(Bloomberg) - Oil fell to the lowest in three months in New York after U.S. producers increased drilling for a fourth week even as the market contends with abundant stockpiles.
West Texas Intermediate crude declined 2.4 percent. U.S. oil explorers have boosted the number of active rigs by 55 since the start of June to 371, with 14 added last week, Baker Hughes Inc. said Friday. Government data show U.S. gasoline supplies are at the highest seasonal level in decades, which may spur refiners to shut sooner than usual for maintenance. Oil also slipped as the dollar rose to an eight-week high, curbing investor appetite for commodities.
Crude has moved lower since reaching almost $52 a barrel in early June. Prices are still about 65 percent above February’s 12-year low as output disruptions added to speculation that the worst of the market rout is over. While the global oversupply has faded, high inventories of both crude oil and refined fuels coupled with signs of faltering demand growth have stifled the price recovery.
"It’s the last week of July and we’re looking at abundant gasoline supplies," said Bill O’Grady, chief market strategist at Confluence Investment Management in St. Louis, which oversees $4.9 billion. "We’ll probably see an early rise in crude inventories as refinery operations are slowed. We’re not anticipating a return to the old lows but there’s room to the downside."
WTI for September delivery dropped $1.06 to settle at $43.13 a barrel on the New York Mercantile Exchange. It’s the lowest close since April 25. Total volume traded was 39 percent below the 100-day average at 2:35 p.m.
Brent for September settlement slipped 97 cents, or 2.1 percent, to $44.72 a barrel on the London-based ICE Futures Europe exchange. The North Sea crude ended the session at a $1.59 premium to WTI.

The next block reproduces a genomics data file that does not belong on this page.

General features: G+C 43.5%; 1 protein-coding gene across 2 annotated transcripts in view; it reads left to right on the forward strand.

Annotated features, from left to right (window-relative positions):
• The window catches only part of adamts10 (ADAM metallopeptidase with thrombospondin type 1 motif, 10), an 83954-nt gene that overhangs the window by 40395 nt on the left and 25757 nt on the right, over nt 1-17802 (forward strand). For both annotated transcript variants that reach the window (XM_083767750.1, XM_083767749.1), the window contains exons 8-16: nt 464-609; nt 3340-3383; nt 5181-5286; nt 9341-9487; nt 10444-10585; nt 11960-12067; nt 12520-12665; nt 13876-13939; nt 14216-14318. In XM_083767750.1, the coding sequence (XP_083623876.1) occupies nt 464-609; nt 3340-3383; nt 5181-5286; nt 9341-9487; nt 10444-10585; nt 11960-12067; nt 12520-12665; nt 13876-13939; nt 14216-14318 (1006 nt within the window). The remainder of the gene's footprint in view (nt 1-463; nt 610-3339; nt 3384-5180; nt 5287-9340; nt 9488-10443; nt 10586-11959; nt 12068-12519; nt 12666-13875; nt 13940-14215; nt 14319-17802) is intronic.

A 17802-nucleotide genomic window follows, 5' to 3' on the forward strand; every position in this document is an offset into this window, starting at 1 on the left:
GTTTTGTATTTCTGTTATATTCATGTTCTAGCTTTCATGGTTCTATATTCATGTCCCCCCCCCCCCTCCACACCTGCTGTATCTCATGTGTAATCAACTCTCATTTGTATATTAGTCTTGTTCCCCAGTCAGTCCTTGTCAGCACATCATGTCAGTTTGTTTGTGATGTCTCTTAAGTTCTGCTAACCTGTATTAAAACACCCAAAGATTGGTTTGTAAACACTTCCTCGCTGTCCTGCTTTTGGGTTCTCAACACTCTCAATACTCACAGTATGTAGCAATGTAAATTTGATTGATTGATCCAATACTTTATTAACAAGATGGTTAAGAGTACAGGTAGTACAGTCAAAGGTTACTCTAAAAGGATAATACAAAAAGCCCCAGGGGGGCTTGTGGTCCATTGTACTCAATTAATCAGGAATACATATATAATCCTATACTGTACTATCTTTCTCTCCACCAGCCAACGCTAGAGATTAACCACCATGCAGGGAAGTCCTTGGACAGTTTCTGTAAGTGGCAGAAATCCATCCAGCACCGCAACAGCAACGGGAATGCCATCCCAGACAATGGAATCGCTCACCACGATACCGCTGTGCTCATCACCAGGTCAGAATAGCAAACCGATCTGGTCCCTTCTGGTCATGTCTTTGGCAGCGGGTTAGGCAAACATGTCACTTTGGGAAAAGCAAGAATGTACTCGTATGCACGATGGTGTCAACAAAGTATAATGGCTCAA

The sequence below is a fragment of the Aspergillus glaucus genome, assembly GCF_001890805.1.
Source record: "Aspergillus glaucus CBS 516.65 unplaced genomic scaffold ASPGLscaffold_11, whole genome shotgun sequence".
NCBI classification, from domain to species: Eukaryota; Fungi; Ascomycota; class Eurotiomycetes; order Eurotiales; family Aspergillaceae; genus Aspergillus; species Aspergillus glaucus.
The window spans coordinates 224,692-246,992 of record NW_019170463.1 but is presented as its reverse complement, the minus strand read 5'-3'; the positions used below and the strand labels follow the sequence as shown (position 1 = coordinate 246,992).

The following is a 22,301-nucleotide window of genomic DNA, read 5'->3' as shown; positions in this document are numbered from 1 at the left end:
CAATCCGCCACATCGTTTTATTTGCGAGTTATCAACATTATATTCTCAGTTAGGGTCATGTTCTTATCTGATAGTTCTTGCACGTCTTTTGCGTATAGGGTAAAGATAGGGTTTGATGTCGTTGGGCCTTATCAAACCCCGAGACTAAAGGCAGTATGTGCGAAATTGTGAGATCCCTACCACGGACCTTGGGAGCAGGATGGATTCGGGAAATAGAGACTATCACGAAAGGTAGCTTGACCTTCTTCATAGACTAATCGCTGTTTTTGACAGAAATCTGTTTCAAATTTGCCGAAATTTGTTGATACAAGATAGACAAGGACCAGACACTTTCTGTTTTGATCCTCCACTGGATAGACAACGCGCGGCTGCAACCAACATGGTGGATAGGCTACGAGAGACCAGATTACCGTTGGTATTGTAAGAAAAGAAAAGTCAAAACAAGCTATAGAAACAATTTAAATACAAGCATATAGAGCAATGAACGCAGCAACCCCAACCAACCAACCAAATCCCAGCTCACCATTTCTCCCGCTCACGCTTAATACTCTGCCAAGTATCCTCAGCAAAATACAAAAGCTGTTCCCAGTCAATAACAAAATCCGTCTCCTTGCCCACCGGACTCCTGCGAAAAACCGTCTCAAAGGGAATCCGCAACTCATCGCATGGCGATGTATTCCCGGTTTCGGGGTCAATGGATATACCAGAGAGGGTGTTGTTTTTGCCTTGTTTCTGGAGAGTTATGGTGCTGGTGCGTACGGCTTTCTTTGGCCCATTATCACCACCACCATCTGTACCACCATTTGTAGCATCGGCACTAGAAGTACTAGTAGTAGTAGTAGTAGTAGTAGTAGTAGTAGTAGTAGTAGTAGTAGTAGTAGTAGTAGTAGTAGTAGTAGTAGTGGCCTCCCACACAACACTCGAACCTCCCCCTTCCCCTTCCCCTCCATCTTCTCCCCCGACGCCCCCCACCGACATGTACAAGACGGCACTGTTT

Oil rigs have been put back to work in seven of the past eight weeks in the U.S., according to Baker Hughes. U.S. crude production increased a second week through July 15, according to data from the Energy Information Administration.
The Bloomberg Dollar Spot Index, which tracks the currency against major peers, increased as much as 0.2 percent. A stronger greenback reduces the appeal of dollar-denominated raw materials to investors.
Futures in New York may extend declines after breaching support by closing below the 100-day moving average for the first time since April 4, according to Thomas Finlon, director of Energy Analytics Group LLC in Wellington, Florida.
"Breaking below the 100-day moving average will probably bring in a lot of outside inventors, who will be shorting the market," Finlon said.
Money managers added the most bets in a year on lower WTI prices, Commodity Futures Trading Commission data show. Hedge funds’ net-long position fell by 23,665 futures and options combined to 156,804 in the week ended July 19, CFTC data showed. Shorts surged 24 percent.
U.S. gasoline stockpiles rose in four of the last five weekly reports from the EIA, sending supplies to the highest levels since April. Analysts surveyed by Bloomberg project that the EIA will report on Wednesday that inventories of the fuel increased 600,000 barrels last week, according to a Bloomberg survey.
August gasoline futures slipped 2 percent to $1.3336 a gallon, the lowest close since March 4. U.S. pump prices averaged $2.161 a gallon on Sunday, according to AAA, the lowest seasonal level since 2004.
Hedge funds and other money managers cut bullish bets on Brent crude by 5,763 contracts in the week ended July 19, according to data from ICE Futures Europe. The Movement for the Emancipation of the Niger Delta started talks with Nigeria’s government, even as another militant group claimed to have blown up a pipeline in the oil-rich region. Structural changes are required to keep North Sea oil competitive amid low crude prices, Royal Dutch Shell Plc said in statement before Wood Group workers strike on Tuesday.
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